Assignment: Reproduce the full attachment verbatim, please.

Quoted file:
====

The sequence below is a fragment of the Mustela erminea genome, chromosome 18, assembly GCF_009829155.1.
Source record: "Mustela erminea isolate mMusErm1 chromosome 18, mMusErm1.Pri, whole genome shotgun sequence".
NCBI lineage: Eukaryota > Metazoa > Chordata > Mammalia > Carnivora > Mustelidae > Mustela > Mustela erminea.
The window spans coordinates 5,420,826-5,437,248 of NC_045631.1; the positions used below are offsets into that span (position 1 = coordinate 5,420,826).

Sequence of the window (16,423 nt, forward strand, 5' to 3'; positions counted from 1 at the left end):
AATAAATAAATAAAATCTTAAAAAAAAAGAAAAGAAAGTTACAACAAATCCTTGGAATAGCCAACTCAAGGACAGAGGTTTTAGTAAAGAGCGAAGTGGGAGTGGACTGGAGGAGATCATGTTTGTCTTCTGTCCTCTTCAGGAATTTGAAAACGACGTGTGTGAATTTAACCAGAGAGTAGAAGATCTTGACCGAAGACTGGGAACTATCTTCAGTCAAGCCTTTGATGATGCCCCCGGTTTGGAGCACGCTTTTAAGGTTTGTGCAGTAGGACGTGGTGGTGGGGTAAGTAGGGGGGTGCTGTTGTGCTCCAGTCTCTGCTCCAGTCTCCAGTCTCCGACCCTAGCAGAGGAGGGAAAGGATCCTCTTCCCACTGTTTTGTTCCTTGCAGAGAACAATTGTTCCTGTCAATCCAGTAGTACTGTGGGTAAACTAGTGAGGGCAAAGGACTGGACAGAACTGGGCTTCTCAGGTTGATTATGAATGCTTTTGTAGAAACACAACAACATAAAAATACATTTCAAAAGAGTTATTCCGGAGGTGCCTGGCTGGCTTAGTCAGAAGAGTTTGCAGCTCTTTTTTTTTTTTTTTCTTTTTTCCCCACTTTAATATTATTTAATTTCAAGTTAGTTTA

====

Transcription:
The sequence below is a fragment of the Mustela erminea genome, chromosome 18, assembly GCF_009829155.1.
Source record: "Mustela erminea isolate mMusErm1 chromosome 18, mMusErm1.Pri, whole genome shotgun sequence".
NCBI lineage: Eukaryota > Metazoa > Chordata > Mammalia > Carnivora > Mustelidae > Mustela > Mustela erminea.
The window spans coordinates 5,420,826-5,437,248 of NC_045631.1; the positions used below are offsets into that span (position 1 = coordinate 5,420,826).

Sequence of the window (16,423 nt, forward strand, 5' to 3'; positions counted from 1 at the left end):
AATAAATAAATAAAATCTTAAAAAAAAAGAAAAGAAAGTTACAACAAATCCTTGGAATAGCCAACTCAAGGACAGAGGTTTTAGTAAAGAGCGAAGTGGGAGTGGACTGGAGGAGATCATGTTTGTCTTCTGTCCTCTTCAGGAATTTGAAAACGACGTGTGTGAATTTAACCAGAGAGTAGAAGATCTTGACCGAAGACTGGGAACTATCTTCAGTCAAGCCTTTGATGATGCCCCCGGTTTGGAGCACGCTTTTAAGGTTTGTGCAGTAGGACGTGGTGGTGGGGTAAGTAGGGGGGTGCTGTTGTGCTCCAGTCTCTGCTCCAGTCTCCAGTCTCCGACCCTAGCAGAGGAGGGAAAGGATCCTCTTCCCACTGTTTTGTTCCTTGCAGAGAACAATTGTTCCTGTCAATCCAGTAGTACTGTGGGTAAACTAGTGAGGGCAAAGGACTGGACAGAACTGGGCTTCTCAGGTTGATTATGAATGCTTTTGTAGAAACACAACAACATAAAAATACATTTCAAAAGAGTTATTCCGGAGGTGCCTGGCTGGCTTAGTCAGAAGAGTTTGCAGCTCTTTTTTTTTTTTTTTCTTTTTTCCCCACTTTAATATTATTTAATTTCAAGTTAGTTTA